I’ve penned several articles in the past about some of Logic’s stock plugins, and why they’re so great. Truthfully, this hasn’t always been the case. There was a time, many years ago, when I simply didn’t bother with most of Logic’s plugins and instead opted for 3rd party equivalents, which sounded richer and offered a nicer user-experience. However, the development team behind Logic have been steadily overhauling the stock plugins, as well as adding numerous new offerings. Nowadays, there are very few things I find myself unable to achieve with stock plugins.

When it comes to the meat and potatoes of mixing, I’m a big proponent of plugins such as Channel EQ, Vintage EQ Collection, Compressor, Multipressor, Tape Delay, Amp Designer, ChromaVerb, Space Designer and more. I use them all the time! For extra seasoning, I think Logic’s filtering, modulating and other colouration tools are versatile, extensive and most importantly, inspirational.

3. Software instruments


(Image credit: Future)

Just as I believe Logic’s stock plugins to be very strong, I also find Logic’s software instruments go well above and beyond what one should expect from a £200 DAW. Sampler (formally the EXS24) is incredibly comprehensive, and alongside Native Instruments’ Kontakt, an industry standard sampler.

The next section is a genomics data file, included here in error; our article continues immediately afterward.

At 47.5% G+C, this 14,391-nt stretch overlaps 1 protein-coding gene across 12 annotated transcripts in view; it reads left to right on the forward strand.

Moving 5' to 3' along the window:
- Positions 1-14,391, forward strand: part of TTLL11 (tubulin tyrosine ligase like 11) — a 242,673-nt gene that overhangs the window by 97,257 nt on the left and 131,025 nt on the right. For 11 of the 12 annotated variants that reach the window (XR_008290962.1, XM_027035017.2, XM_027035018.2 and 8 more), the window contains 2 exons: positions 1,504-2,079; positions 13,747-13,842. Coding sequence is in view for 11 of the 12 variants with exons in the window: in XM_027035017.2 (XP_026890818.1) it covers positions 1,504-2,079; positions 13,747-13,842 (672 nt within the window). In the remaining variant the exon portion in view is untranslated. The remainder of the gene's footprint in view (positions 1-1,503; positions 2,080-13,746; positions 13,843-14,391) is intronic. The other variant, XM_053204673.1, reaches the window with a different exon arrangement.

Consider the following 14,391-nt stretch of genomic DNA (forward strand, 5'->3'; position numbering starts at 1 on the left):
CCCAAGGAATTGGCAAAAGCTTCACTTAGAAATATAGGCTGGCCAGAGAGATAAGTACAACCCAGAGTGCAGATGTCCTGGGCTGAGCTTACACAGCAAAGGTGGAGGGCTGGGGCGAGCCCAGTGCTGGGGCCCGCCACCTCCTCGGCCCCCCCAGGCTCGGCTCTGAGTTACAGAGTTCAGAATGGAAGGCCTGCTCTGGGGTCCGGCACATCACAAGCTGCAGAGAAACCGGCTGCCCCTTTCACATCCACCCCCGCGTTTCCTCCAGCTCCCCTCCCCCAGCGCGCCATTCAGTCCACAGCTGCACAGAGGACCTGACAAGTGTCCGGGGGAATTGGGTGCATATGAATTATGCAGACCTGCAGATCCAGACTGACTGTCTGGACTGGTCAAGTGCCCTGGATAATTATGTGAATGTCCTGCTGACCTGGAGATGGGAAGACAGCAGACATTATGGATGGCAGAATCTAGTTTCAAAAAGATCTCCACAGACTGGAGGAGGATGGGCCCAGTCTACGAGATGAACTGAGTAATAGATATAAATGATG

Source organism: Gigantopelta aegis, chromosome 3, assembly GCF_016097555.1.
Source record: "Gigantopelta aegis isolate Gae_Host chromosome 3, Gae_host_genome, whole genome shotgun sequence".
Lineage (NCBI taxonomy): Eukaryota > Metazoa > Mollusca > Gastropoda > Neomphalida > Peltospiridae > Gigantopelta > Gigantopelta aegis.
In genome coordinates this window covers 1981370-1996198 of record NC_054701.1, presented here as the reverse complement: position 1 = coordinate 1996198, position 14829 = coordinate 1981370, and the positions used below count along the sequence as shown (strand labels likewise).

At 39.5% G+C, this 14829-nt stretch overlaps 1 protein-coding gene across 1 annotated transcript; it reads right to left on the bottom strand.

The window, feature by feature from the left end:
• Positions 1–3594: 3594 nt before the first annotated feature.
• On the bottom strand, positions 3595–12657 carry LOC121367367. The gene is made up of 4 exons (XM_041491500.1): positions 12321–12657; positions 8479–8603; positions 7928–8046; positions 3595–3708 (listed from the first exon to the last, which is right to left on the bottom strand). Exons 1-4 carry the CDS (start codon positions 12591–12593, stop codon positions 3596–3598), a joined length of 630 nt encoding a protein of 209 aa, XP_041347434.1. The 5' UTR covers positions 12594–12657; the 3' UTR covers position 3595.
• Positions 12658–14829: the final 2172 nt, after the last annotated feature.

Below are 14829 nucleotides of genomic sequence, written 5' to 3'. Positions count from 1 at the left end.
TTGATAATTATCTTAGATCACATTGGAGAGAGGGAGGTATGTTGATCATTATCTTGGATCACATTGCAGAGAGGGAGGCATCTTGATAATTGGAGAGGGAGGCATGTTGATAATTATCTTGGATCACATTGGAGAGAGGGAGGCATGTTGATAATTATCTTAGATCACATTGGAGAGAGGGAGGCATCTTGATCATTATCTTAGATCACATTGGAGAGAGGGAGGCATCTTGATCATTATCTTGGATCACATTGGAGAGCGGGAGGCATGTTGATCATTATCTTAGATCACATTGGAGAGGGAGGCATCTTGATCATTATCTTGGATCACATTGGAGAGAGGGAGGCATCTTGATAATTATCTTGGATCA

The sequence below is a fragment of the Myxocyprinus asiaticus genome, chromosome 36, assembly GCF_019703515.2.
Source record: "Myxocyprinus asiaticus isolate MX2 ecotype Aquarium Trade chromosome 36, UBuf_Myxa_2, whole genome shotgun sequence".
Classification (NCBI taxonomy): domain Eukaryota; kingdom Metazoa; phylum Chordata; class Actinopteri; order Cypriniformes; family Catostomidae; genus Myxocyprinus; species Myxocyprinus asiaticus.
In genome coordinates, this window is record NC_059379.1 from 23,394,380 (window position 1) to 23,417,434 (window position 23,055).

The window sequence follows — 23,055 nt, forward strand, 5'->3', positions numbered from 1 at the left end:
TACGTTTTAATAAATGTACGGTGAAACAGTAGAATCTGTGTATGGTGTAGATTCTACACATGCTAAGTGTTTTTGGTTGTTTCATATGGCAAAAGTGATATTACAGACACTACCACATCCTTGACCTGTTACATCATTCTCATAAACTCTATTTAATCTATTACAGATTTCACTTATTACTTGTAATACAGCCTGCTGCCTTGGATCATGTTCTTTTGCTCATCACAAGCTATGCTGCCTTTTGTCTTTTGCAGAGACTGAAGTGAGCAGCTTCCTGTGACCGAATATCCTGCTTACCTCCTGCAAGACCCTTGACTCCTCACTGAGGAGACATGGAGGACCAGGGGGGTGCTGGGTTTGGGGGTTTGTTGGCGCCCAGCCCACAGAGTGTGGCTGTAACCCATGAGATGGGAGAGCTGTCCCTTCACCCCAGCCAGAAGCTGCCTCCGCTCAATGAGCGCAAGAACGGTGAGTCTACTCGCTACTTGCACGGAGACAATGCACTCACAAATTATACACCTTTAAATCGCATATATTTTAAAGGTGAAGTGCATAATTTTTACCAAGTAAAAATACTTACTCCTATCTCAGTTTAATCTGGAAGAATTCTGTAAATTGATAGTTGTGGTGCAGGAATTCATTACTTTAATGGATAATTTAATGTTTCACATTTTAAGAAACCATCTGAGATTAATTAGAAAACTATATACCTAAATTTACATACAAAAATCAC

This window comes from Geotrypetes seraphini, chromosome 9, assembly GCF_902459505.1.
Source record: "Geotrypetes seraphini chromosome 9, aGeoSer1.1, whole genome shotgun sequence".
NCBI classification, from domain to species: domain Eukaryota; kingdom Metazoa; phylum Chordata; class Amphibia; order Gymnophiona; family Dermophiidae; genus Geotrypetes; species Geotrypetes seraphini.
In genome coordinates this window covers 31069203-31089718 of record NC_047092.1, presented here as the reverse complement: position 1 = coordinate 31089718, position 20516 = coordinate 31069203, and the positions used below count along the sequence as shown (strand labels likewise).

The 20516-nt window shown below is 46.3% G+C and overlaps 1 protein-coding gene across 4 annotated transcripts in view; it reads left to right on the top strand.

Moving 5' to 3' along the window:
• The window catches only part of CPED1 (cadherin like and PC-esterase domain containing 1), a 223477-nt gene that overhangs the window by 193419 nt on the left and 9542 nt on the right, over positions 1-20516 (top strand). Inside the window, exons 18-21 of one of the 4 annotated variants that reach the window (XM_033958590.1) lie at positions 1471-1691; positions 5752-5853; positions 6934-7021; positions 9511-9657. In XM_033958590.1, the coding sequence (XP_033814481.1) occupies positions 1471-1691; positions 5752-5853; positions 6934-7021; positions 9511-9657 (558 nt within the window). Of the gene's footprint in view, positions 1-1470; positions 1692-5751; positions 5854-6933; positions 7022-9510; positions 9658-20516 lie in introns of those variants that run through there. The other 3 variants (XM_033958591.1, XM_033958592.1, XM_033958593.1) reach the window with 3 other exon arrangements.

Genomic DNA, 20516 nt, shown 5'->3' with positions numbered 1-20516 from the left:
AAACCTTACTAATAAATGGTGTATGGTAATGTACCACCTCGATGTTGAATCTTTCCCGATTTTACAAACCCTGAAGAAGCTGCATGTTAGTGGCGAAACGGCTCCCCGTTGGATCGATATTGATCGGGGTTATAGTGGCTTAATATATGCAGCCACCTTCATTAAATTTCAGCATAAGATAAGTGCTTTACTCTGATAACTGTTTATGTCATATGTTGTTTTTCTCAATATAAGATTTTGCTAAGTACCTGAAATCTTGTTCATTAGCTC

The bundled sample-based instruments such as Studio Strings and Studio Horns, whilst not really comparable with costly, third-party offerings, are still decent enough to use within a mix. The vintage keyboard instruments, again, perhaps not as refined as what you might expect to find on a top-end keyboard workstation, or vastly more expensive sample-pack, but for the price, they’re superb. 

Lastly, the synthesisers have you covered for just about any and all aspects of sound design. Arguably some of the older synths, such as the ES1 and ES2 could greatly benefit from a facelift, but their versatility is vast, and despite their relative age, they can still be made to sound fantastic, and I still use them regularly.

4. Drum Machine Designer


(Image credit: Future)

Okay, this is technically another software instrument, but I love it so much, I think it deserves a mention all by itself. For as long as I can remember, I used Battery from Native Instruments, as Logic’s drum machine Ultrabeat was somewhat hideous to use and the stock sample sets were limp (to put it mildly). 


Since Logic introduced Drum Machine Designer (along with a slew of updated sample sets) however, I’ve found myself using that over NI’s Battery. It’s simple user-interfacing and seamless integration with Logic Pro and the wider OS X infrastructure, ticks all of my boxes. Furthermore, in recent years, the drum samples offered by Logic have vastly improved, with many more beefy and contemporary samples that take little to no tweaking to get right for my projects.